Scientology Crime Syndicate

13 Nov 2000

Court to Decide Immunity in Arrest at Gore Event

WASHINGTON (Reuters) - In a case about an animal rights activist taken into custody during a speech by Vice President Al Gore, the U.S. Supreme Court said on Monday it would decide whether the arresting officer used excessive force and should be denied immunity from being sued.

The high court agreed to review a ruling that allowed protester Elliot Katz to proceed with his lawsuit seeking damages over his claim that a military police officer used excessive force during his 1994 arrest in San Francisco.

Gore and other speakers on Sept. 24, 1994, gave a special

presentation at the Presidio military post to celebrate the

facility's conversion the next week from an Army base into a national park. The public was invited to attend the event.

While Gore spoke, Katz walked from his front-row seat to a barrier separating spectators from the vice president. He began to unfurl a banner, measuring four feet by three feet, that declared, "Please Keep Animal Torture Out of Our National Parks."

The Army prohibits the display of political banners on military bases. Army Pvt. Donald Saucier and another military police officer removed Katz from the seating area.

Katz, a veterinarian who was 60 years old at the time, was wearing a knee-high leg brace because of a broken foot. He was not wearing a shoe on his injured foot.


Katz, a member of the group "In Defense of Animals," said the officers picked him up by the arms, removed him from the area and that he was then "shoved" into a military police van located behind the seating area.

He said they "violently threw" him inside. He said he nearly fell into the van and was almost injured.

The officers never spoke to Katz, and they left him alone inside the vehicle for about 20 minutes.

After being driven to a military police station, Katz was briefly detained and then released. He was never told why he was arrested and was never cited with any violation of any law or regulation.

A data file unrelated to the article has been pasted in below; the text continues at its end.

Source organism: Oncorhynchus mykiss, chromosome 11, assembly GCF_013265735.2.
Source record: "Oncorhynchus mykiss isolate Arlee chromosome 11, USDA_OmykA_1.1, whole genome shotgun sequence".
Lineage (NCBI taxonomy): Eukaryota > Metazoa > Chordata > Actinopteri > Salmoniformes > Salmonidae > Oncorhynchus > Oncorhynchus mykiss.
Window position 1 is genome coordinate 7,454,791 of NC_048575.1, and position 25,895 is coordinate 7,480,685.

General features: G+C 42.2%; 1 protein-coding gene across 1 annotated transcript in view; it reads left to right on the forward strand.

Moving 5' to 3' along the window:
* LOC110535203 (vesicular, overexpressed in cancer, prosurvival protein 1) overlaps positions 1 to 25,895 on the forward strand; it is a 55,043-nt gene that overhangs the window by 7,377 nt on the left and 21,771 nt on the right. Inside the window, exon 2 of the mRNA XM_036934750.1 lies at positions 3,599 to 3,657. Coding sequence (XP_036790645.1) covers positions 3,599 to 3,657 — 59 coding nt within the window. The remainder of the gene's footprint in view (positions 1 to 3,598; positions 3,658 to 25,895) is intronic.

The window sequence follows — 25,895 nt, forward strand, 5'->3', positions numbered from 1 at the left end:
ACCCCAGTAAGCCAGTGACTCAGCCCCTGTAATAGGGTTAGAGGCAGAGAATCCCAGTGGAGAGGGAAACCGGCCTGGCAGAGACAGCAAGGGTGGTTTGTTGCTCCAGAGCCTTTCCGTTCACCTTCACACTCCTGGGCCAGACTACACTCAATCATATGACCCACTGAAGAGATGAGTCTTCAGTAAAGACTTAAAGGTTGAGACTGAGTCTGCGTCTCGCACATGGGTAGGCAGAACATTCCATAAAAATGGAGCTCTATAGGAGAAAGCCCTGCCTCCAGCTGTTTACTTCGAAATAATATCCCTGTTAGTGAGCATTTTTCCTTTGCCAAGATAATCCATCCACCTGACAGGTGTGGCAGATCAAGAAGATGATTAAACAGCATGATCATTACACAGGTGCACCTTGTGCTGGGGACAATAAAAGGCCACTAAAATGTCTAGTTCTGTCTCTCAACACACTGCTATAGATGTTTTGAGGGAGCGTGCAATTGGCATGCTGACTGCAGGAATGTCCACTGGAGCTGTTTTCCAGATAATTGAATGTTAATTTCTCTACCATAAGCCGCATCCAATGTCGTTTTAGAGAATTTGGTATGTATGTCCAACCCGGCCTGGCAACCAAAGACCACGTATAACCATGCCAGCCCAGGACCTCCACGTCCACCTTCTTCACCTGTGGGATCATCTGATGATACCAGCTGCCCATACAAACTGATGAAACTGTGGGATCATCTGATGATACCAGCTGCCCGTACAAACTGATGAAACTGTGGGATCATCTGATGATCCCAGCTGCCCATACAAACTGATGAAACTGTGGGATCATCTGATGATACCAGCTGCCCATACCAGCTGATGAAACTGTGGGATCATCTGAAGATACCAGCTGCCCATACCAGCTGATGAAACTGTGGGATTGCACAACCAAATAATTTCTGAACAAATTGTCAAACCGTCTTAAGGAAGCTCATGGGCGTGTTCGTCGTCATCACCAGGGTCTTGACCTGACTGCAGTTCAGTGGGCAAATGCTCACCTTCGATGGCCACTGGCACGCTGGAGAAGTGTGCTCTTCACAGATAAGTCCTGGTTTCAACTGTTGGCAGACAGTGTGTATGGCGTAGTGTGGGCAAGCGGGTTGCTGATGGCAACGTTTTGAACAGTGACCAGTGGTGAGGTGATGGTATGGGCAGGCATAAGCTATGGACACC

Katz sued for violations of his constitutional rights, alleging Saucier arrested him without sufficient cause and with excessive force. He also made a number of other claims against other defendants.

A federal judge dismissed the other claims, but ruled that Saucier was not entitled to partial immunity on the excessive force claim. The judge said a question existed whether a reasonable officer could believe the use of force was lawful.

A U.S. appeals court upheld the decision.

The Justice Department, on behalf of Saucier, appealed to the Supreme Court. It said the decision "creates a de facto no-force rule for many arrests and invites inappropriate second-guessing of an officer's on-the-spot judgement."

The Justice Department said the officers were confronted with the possibility of an escalation with other potential protesters in the crowd and were charged with helping ensure Gore's safety.

To be decided by the high court was whether the same legal standard governed the question of partial immunity and the test on a search's reasonableness under the U.S. Constitution.

The Supreme Court will hear arguments in the case next year, with a decision due by the end of June.


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